I have to tell you, it was love at first sight! I was a New Mexican Turkey as soon as I crossed the line!

Now I can’t tell you where I live or work these days because I’m incognito and part of the Underground Turkey Railroad Group. We have to lay low, and keep our beaks clean and not gab about our work.

RistraDo I miss Hollyberry Farm? Just a speck. Sometimes at night when I’m just about asleep under that nearly mile-high sky and the stars are twinkling just so and pine and sage smells are tickling my craw, I think about my friends from my other life. I admit I sometimes get a little lump in my throat. That’s when I snuggle up to my red chile ristra and go sound asleep, snug as a mouse in sawdust.

Deep in my turkey heart, I know I made the right decision coming to New Mexico. Let me tell you this . . . next time you’re in Albuquerque, squint your eyes toward those Sandia Mountains.

Who knows? You might get lucky and see a gorgeous Albuquerque Turkey darting across the ridges.

 

 

 

Feel free to wander around my website. It's guaranteed non-toxic.

If you like Sassy, Danger and Mystery, you'll love my any-age novels. Silki, the Girl of Many Scarves: SUMMER OF THE ANCIENT and Silki, the Girl of Many Scarves: CANYON OF DOOM are available at your nearest Barnes & Noble Bookseller, on this website, Amazon, B&N.com and more. For your convenience, it’s also available on Kindlethe Nook and most other eBook readers.

Book Three of the Silki trilogy, VALLEY OF SHADOWS, launches fall 2016. Here's a quick synopsis:

Bummed that yet another summer has passed all too quickly, Silki and her best friend Birdie head out for one last hurrah at the Navajo Nation Fair. When the fun is overshadowed by the theft of a famous horse, Silki is plunged into a baffling adventure teeming with international undercurrents and intrigue. What’s more, boy-crazy Birdie is fluttering her eyelashes at Silki’s good-looking, visiting cousin at every turn, and Rez legend Old Man Concho is coughing up secrets dating back to 1942. What possible connection could he have to the Japanese tourists, and will Silki discover an ancient truth about the Valley of Shadows in time to save Lava, the leader of the Ghost Herd, as well as salvage her own broken heart?

Meet my CANYON OF DOOM AND VALLEY OF SHADOWS illustrator, the Drawing Hands.

Jodi Lea Stewart was born in Texas and grew up in Apache County on a cattle ranch near Concho, Arizona. She left the University of Arizona in Tucson to move to San Francisco, where she learned about peace, love and exactly what she didn't want to do with her life. Since then, Jodi graduated summa cum laude with a BS in Business Management, raised two children, worked as an electro-mechanical drafter, penned humor columns for a college periodical, wrote regional western articles and served as managing editor of a Fortune company newsletter. She currently resides in Texas and New Mexico with her husband, two Standard poodles, two rescue cats and numerous gigantic, bossy houseplants. SUMMER OF THE ANCIENT is Jodi's debut novel and Book One of the Silki, the Girl of Many Scarves trilogy. CANYON OF DOOM came next, and VALLEY OF SHADOWS hits the shelves summer of 2016, completing this exciting and fun adventure-mystery set in the Navajo Nation. Next on the horizon? A historical mystery novel set in the 1930s told through the eyes of a sharecropper's daughter.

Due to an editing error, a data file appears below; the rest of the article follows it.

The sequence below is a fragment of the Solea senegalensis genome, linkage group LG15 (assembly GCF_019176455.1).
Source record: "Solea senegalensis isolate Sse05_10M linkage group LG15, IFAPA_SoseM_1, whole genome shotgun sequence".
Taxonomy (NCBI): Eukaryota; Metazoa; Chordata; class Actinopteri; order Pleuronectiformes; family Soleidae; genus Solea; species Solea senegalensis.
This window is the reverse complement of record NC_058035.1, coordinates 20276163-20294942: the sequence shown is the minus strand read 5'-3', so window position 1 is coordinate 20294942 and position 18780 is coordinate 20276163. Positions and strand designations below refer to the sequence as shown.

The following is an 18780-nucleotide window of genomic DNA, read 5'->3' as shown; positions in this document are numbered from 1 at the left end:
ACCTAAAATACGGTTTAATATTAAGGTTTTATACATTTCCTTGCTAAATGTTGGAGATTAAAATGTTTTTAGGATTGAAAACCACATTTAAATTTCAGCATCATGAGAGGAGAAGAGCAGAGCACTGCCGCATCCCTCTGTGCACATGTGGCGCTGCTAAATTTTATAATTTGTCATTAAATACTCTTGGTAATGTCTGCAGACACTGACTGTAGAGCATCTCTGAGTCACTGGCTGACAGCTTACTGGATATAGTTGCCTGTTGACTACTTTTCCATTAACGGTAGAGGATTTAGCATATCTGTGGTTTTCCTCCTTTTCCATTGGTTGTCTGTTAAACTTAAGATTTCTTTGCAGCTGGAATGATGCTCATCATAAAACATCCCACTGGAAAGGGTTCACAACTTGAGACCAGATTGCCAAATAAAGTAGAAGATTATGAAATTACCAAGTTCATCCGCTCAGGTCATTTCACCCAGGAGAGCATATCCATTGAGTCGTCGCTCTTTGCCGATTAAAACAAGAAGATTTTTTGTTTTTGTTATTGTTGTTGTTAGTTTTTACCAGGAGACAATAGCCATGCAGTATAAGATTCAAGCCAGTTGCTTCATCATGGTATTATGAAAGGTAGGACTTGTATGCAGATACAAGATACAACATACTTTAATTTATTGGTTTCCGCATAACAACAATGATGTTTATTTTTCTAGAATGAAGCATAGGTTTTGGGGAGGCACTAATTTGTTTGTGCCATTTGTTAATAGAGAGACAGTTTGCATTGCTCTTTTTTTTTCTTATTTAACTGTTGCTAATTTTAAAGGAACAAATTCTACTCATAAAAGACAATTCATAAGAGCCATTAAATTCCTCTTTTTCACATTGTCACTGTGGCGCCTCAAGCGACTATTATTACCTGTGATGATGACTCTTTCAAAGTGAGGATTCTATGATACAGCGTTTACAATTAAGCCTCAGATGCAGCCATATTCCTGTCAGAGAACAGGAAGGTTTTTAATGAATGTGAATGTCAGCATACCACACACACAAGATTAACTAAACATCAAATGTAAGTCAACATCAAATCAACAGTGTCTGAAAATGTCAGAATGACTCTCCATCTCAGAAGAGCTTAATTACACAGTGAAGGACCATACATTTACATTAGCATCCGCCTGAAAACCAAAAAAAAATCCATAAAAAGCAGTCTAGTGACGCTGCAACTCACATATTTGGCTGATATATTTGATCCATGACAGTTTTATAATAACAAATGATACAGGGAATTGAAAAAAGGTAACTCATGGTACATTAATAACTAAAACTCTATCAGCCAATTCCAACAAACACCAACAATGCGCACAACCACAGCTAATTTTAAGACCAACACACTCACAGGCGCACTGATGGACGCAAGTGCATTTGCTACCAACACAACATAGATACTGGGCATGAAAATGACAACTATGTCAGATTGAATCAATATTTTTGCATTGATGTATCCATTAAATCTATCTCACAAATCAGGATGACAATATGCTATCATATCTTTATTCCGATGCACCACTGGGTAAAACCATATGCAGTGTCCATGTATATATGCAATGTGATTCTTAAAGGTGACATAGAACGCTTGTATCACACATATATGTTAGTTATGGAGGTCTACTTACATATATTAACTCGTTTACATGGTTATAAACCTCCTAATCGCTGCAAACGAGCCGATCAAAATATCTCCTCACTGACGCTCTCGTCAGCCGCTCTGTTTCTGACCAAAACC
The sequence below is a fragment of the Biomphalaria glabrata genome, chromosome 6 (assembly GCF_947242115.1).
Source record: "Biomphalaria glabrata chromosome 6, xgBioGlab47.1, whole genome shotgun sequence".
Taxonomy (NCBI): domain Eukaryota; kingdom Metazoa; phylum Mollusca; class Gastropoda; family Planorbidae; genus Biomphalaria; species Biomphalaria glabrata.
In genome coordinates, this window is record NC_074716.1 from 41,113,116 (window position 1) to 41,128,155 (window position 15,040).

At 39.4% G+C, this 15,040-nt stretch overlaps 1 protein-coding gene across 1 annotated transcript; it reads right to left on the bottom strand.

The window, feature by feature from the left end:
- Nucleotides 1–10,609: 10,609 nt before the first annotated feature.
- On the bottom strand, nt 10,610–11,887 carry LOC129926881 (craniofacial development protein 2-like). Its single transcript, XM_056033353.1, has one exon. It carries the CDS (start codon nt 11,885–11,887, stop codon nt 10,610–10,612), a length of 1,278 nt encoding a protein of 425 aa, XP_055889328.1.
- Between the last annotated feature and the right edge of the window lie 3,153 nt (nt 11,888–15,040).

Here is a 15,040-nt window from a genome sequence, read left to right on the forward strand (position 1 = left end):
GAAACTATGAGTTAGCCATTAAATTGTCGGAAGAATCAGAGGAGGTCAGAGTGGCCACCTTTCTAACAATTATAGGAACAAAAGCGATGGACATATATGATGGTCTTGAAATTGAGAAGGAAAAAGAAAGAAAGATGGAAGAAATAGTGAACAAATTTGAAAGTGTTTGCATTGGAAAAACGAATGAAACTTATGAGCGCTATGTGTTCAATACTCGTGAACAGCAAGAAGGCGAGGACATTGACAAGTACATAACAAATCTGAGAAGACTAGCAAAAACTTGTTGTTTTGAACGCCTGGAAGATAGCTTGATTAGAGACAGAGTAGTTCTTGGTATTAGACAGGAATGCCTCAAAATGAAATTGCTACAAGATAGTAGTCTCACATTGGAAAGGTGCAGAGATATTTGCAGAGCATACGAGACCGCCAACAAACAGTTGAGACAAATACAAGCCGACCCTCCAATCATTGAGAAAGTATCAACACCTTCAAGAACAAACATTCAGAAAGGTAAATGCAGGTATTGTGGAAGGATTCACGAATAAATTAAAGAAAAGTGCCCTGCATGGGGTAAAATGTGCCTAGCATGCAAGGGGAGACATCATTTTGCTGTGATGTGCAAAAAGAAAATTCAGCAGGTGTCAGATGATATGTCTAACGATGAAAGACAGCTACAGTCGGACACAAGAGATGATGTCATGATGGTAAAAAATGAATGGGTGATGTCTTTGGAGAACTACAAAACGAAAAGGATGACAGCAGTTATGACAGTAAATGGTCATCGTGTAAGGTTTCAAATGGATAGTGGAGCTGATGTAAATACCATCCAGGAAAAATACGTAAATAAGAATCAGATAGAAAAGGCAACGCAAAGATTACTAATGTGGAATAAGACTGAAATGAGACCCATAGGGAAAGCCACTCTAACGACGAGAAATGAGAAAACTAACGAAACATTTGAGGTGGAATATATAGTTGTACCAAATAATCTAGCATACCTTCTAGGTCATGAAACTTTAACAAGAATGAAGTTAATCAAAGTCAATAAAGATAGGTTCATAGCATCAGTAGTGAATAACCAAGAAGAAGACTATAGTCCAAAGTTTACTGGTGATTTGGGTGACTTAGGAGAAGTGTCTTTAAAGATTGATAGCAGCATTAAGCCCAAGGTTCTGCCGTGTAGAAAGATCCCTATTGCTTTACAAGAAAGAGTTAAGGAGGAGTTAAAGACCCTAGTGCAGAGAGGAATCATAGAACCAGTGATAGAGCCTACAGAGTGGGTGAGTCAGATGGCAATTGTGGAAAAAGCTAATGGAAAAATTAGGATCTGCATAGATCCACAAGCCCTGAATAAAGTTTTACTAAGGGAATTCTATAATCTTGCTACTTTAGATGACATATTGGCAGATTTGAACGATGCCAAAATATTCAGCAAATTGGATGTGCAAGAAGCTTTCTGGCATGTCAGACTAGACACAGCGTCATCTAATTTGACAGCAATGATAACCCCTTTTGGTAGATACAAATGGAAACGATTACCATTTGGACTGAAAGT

Fractured Life Lessons I’ve Learned from Watching the TV show Dance Moms


Dance MomsCan crow’s feet wrinkles kill you? Probably not, but watching Lifetime’s reality show, Dance Moms, might put you in the hospital.

That is, if you take the examples on the show and actually apply them to real life and real people.

Recently sucked in persuaded to watch an entire back season of this audacious show, I was under contract to my intellect to take something from the experience. What could I do but create a list of life lessons?

Disclaimer: My list is created exclusively from the television show, Dance Moms, and is not intended to apply to dance moms the world over. Surely *please God!* there are exceptions to the war and destruction lively antics of that show.

This is what the show “teaches” young Dancers

  • Everyone is replaceable.